NRC Member Profile
Eitherway Freight – Colin and Colleen Oakden
Everyone loves a trier – the little guy who won’t give up and keeps getting back up.
Colin and Colleen Oakden bought Eitherway Couriers in 1996, but soon discovered why the previous owner had sold the business.
They were competing with “four or five other couriers who were doing exactly the same run,” says Colin. “It was cut throat and didn’t make sense.”
They diversified and got a truck as soon as they could to do general freight from their Mangapai base just south of Whangarei.
Today the courier business is a distant memory as they concentrate on linehaul bulk freight from Auckland and smaller local deliveries in the Whangarei and Kaipara Districts.
But there have been a few speed bumps along the way.
“We built up the business over the first three or four years doing contract work for other companies,” says Colin. The Oakdens had ditched the courier business after a couple of years.
But the contract work was fraught with difficulties and three times the contracting companies went bust, owing money to Eitherway Freight as it was now trading as.
On each occasion, the Oakden’s weathered the storm and carried on. “It was a bit of a bumpy ride there for a while,” says Colin.
They have now got the business to a self-sustaining level with two Scania four axle truck and trailer units doing linehaul runs to and from Auckland, one of them on a daily basis, the other when required.
Then a variety of vehicles make deliveries to Whangarei, Dargaville, Ruawai, Paparoa, Maungaturoto, Kaiwaka, Mangawhai, Waipu and Ruakaka.
Depending on the loads involved there is a choice of a two axle Hino 8.5 tonne truck; a 22 tonne Renault 3 axle unit or the largest LDV van available, that has just joined the fleet.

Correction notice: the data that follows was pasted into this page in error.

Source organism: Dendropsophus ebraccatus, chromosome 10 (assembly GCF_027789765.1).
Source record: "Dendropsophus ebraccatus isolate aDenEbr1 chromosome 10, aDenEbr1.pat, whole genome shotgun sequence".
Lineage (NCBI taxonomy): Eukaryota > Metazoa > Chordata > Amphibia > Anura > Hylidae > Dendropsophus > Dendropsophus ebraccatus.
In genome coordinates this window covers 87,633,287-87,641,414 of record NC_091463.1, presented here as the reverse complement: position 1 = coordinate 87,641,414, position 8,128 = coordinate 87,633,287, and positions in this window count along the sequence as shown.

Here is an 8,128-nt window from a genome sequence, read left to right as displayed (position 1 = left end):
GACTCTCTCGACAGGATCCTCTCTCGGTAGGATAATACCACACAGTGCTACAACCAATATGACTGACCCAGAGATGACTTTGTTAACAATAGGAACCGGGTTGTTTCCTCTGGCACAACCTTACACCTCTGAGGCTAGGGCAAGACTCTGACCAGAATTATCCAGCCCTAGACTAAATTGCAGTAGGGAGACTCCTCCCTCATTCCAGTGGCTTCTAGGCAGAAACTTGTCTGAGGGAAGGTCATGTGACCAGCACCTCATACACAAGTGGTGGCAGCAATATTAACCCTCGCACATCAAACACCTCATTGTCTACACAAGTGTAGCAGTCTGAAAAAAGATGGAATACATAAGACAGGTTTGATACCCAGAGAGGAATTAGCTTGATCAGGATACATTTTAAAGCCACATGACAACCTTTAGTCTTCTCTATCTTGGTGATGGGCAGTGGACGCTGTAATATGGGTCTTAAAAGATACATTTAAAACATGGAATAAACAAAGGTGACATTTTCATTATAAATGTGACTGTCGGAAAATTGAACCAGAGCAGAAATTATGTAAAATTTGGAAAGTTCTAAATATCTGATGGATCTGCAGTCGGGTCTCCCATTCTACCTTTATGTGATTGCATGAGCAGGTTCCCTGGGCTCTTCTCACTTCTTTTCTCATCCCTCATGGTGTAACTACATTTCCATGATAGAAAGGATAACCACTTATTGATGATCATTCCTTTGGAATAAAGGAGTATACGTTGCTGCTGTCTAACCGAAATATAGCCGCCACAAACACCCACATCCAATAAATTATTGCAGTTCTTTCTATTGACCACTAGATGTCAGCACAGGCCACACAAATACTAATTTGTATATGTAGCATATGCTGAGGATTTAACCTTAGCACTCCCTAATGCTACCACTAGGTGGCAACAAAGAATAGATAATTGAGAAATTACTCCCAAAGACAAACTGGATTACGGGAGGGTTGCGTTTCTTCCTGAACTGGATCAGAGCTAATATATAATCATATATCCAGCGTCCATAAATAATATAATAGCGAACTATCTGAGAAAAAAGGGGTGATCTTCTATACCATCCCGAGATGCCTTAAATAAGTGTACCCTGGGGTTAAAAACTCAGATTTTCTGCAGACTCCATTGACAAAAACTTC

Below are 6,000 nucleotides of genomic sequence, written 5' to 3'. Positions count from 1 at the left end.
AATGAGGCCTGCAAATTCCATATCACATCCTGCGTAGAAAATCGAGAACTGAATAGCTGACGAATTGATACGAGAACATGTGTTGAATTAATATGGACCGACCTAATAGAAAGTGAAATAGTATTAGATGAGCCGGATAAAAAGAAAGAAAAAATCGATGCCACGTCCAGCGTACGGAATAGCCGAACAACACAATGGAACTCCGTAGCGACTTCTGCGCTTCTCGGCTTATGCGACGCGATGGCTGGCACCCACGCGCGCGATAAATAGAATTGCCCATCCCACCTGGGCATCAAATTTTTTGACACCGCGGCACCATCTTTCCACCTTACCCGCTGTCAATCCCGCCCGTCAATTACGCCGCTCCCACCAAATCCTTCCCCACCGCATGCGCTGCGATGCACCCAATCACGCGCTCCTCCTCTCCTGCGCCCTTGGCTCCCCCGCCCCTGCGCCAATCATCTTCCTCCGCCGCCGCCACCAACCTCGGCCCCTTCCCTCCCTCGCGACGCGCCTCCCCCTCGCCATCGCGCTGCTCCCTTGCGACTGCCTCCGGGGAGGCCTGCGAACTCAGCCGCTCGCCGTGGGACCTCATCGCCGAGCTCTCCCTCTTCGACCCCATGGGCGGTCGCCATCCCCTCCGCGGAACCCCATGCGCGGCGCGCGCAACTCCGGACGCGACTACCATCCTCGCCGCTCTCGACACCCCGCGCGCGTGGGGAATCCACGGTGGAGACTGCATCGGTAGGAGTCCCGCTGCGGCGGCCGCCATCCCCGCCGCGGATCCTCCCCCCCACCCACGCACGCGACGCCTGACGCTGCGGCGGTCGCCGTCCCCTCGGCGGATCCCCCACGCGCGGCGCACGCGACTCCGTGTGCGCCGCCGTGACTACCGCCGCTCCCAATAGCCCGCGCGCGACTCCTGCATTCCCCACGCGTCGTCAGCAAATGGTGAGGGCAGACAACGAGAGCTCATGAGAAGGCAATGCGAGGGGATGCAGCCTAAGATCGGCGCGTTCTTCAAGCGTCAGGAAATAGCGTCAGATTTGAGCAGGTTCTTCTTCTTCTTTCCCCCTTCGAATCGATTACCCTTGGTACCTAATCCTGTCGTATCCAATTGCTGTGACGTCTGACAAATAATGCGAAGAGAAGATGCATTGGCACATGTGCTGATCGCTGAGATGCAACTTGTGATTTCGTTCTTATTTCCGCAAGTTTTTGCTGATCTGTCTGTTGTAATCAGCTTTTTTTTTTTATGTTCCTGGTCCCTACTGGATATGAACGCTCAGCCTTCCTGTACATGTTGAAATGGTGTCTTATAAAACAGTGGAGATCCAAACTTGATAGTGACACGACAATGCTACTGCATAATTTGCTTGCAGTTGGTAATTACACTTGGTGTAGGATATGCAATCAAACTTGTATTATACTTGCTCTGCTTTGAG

“The Transit van we use to have, had done 450,000 kms, so I thought it was about time I replaced it,” says Colin.
The Oakdens currently employ drivers, with Colin driving when demand requires. He and Colleen share office and administration duties.
She has several roles in the business and has been a driving force. Daughter Katrina also helps out with administration duties.
At various stages they have dabbled in hauling timber into Auckland and running a chiller unit. But now they have found their core business strength and are sticking to it.
Like many road transport operators in Northland and elsewhere around the country, Colin Oakden is not happy with the slow down in major infrastructure improvements.
“We need huge investment into the roading system,” says Colin. “If we need to invest in our business we borrow and pay off the loan like everybody else. We don’t save the money and then make the purchase. That just doesn’t work.”
Colin reckons the short-term gains with small projects don’t bring the best results. “We need the long-term gains for roading issues.”
The Oakdens joined National Road Carriers in 2008, following Executive Officer Paula Rogers from her previous position with the RTA.
They had first got to know Paula in 2002 when she started providing support through the various ups and downs Eitherway Freight was getting through as it survived successive business collapses at the companies it was contracting to.
Not surprisingly the Oakdens appreciate the services and backup provided by National Road Carriers.
“We’ve certainly used their advisory services for any issues and regulations.
Colin and Colleen believe National Road Carriers is vital. “We wouldn’t have a voice, we wouldn’t be heard. We’d have no clout without NRC. The membership support gives NRC the opportunity to take up issues on our behalf. I’m a full believer in what they do. It’s an influential voice with Government.”